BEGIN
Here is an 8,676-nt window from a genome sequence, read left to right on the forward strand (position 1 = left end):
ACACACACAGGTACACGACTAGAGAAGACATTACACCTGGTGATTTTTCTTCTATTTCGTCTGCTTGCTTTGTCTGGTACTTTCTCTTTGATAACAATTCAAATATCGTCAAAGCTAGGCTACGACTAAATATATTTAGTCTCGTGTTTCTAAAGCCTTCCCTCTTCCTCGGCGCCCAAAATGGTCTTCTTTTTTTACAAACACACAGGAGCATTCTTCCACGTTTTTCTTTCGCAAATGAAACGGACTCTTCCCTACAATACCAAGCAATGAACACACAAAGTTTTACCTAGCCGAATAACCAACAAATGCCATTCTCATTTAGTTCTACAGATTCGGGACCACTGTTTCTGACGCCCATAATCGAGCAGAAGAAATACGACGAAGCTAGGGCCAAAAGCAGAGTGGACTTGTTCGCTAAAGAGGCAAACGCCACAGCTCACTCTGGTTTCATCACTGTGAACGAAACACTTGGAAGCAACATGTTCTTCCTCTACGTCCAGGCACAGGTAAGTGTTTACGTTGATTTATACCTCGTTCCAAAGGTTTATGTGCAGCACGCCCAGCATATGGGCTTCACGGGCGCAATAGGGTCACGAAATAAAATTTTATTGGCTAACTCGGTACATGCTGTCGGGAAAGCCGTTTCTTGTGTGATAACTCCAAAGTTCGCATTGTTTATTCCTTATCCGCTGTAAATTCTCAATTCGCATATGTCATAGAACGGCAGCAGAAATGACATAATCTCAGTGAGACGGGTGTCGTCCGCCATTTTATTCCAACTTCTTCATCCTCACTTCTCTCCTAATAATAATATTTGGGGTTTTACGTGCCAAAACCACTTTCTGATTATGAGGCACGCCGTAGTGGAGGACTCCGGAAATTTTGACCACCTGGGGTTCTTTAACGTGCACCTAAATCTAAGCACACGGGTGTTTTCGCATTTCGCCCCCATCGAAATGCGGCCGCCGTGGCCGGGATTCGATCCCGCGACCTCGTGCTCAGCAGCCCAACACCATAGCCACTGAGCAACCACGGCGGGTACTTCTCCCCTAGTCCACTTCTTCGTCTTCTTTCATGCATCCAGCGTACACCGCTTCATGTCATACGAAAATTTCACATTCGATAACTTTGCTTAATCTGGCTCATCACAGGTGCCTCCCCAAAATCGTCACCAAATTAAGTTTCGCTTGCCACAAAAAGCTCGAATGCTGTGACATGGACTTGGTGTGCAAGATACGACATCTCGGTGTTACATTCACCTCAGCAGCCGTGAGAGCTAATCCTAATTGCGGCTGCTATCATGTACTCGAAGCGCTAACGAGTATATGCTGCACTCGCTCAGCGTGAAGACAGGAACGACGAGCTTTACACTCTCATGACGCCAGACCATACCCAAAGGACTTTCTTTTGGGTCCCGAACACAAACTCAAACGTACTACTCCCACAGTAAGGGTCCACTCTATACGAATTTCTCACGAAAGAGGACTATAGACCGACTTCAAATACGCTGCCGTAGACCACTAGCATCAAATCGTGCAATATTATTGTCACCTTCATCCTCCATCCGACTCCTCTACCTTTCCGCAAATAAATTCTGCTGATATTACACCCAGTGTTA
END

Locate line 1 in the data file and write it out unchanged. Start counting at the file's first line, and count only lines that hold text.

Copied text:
Here is an 8,676-nt window from a genome sequence, read left to right on the forward strand (position 1 = left end):